Iraq has surged back towards the top of the presidential campaign agenda as attention shifts from the closing stages of the Democratic nomination race to the near-certain general election battle between John McCain and Barack Obama.
By Andrew Ward in Washington
The war has been overshadowed by other issues during each party’s primary contests but looks set to be a defining issue in November because of the starkly opposing views of the two likely nominees.
Mr McCain has stepped up his attacks against Mr Obama’s plans for withdrawal in recent days, as he attempts to transform his support for the unpopular war from a liability into an electoral advantage.
Mr Obama, the Democratic frontrunner, tentatively agreed on Thursday to visit Iraq before the election after days of criticism from his Republican rival for having failed to set foot in the country since violence started to decline last year.
The Democratic frontrunner reacted quickly to quash the issue after the Republican National Committee launched an online clock showing the number of days – 872 yesterday – since Mr Obama was last in Iraq.
Mr McCain said Mr Obama’s decision was “long overdue” and voiced hope that he would drop his “ideological” commitment to “surrender” after witnessing the progress made by US forces.
“I’m confident that when he goes he will change his position on the conflict in Iraq because he will see the success that has been achieved on the ground and the consequences of failure if we set dates for withdrawal,” he told reporters.
Mr Obama has visited Iraq once since the war began, compared with eight trips by his Republican rival.
Mr McCain ignited the issue on Monday by inviting his Democratic rival on a joint trip to Iraq but Mr Obama dismissed that suggestion as a ‘political stunt”.
”I don’t think John McCain or the Bush administration have a very strong argument to make about their foreign policy, so they’re going to try to come up with diversions or distractions and not argue the substance,” Mr Obama said.
Mr McCain has sought to connect the debate over Iraq to his broader criticism of Mr Obama’s alleged inexperience and naivety on foreign policy, which has emerged as the main Republican line of attack against the relatively youthful Illinois senator.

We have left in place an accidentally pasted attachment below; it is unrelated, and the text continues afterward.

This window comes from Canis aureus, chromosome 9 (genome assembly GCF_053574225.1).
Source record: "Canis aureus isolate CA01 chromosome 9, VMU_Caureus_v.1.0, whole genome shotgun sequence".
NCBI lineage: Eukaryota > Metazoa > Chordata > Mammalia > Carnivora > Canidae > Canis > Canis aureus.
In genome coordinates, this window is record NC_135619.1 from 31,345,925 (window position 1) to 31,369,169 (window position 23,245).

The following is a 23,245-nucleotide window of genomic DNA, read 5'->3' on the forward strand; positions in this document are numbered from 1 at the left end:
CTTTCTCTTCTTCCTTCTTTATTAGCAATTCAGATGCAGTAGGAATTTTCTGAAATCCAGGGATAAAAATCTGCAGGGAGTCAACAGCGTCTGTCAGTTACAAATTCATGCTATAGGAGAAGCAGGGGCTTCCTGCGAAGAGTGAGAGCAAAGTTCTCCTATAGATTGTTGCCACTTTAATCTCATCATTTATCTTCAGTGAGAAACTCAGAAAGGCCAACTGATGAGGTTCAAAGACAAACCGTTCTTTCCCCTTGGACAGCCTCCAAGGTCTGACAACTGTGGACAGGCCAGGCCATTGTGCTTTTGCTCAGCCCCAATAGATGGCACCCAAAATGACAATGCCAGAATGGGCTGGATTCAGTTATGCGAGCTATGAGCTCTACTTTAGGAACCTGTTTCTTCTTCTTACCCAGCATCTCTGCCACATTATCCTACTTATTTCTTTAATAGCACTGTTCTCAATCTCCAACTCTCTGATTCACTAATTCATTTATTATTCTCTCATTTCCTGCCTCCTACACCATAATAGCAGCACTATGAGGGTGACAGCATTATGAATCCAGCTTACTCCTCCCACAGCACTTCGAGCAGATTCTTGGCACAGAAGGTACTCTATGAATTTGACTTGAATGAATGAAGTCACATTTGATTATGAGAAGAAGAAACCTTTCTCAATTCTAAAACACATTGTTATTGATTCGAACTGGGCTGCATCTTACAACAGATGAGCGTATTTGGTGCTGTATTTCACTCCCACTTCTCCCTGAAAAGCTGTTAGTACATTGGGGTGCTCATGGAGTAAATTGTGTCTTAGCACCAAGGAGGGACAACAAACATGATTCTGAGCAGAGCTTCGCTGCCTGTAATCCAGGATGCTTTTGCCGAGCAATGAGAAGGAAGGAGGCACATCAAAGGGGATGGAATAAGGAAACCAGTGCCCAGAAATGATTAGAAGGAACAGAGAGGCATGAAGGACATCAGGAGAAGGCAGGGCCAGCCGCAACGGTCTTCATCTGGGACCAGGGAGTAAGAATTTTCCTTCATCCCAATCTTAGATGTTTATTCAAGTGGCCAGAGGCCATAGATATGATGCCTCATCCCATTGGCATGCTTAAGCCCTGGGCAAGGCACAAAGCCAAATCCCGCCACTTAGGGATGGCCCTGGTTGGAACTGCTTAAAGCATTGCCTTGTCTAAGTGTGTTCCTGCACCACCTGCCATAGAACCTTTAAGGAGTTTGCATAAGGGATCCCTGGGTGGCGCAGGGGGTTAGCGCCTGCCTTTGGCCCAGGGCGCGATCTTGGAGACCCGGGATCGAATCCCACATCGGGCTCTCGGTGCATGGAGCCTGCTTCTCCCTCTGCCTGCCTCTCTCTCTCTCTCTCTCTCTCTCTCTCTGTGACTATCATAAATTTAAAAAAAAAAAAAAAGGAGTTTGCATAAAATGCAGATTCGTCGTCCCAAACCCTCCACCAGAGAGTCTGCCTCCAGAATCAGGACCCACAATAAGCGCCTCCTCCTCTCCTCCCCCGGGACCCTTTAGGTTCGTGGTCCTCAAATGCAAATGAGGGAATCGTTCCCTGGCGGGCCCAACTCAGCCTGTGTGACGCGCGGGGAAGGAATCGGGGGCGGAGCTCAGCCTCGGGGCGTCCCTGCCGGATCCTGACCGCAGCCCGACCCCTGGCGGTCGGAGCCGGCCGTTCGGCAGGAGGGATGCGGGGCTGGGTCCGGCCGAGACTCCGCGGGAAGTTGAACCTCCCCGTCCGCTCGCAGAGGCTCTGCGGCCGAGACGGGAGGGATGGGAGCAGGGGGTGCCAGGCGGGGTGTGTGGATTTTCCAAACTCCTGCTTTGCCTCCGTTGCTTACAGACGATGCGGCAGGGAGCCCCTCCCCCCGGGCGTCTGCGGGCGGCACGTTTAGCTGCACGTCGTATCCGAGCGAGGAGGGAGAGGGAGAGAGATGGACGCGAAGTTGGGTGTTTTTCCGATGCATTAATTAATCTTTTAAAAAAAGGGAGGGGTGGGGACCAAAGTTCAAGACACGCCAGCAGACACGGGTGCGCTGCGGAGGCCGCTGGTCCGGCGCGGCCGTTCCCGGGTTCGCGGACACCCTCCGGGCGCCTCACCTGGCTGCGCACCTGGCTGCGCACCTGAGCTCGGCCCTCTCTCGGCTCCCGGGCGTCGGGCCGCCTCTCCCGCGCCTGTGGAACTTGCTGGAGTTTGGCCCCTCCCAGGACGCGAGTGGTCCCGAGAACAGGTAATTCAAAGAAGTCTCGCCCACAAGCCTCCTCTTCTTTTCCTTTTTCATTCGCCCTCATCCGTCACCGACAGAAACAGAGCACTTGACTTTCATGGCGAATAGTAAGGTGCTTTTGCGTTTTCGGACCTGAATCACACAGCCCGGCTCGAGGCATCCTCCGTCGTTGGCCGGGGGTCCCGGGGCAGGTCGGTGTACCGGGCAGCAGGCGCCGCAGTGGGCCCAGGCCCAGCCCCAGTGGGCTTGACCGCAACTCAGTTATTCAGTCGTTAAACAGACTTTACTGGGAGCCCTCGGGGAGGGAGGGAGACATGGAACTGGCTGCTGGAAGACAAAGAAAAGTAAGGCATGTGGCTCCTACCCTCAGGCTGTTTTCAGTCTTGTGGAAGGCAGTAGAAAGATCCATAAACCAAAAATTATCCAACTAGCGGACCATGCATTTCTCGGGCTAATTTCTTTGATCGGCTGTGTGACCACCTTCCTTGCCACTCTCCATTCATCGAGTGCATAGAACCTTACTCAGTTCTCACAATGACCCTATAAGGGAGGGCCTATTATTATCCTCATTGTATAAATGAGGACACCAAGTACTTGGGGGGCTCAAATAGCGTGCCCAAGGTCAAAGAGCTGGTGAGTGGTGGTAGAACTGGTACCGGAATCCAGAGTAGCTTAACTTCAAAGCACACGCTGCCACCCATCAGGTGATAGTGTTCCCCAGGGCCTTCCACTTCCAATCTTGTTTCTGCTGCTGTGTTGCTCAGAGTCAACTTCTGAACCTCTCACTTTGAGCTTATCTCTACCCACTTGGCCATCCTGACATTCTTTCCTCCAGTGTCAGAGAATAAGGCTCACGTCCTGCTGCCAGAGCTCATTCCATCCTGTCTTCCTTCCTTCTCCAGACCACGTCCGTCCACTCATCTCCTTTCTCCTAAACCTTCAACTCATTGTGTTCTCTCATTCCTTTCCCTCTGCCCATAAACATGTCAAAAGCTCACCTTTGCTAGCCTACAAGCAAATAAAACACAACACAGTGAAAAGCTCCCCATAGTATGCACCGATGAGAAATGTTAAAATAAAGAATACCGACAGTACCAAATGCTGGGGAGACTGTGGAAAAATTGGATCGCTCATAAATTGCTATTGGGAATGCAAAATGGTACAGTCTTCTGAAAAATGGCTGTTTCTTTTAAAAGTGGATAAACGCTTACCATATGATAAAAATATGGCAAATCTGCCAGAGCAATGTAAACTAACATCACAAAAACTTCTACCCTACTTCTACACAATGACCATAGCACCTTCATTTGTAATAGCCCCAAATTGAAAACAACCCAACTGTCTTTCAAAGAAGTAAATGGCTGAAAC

Addressing supporters in Nevada this week, Mr McCain asked why Mr Obama was willing to hold unconditional talks with Iranian President Mahmoud Ahmadi-Nejad yet had failed to sit down with General David Petraeus, the US commander in Iraq, except in congressional hearings.
Republicans have hammered Mr Obama for his willingness to engage unconditionally with Iran and other US foes, leading him to qualify his stance by promising thorough “preparations” before any summit with a hostile leader.
Mr Obama has fought back by linking Mr McCain to the “failed” foreign policy of George W. Bush, whose approval rating is close to record lows for a president.
In response, Mr McCain has sharpened his criticism of the administration’s handling of Iraq in an attempt to distance himself from the president and persuade voters that better leadership would bring victory in Iraq.
Mr McCain argues that he was critical of strategy in Iraq from an early stage and advocated increasing US force levels long before last year’s troop “surge”. “People will judge me on my record, including my opposition for the failed strategy in Iraq and support for the current strategy, which is succeeding,” he told reporters this week.
“Americans are frustrated with this effort. But over time they will support it when they realise that to leave would be a catastrophe that would lead to greater sacrifice in blood and treasure in future.”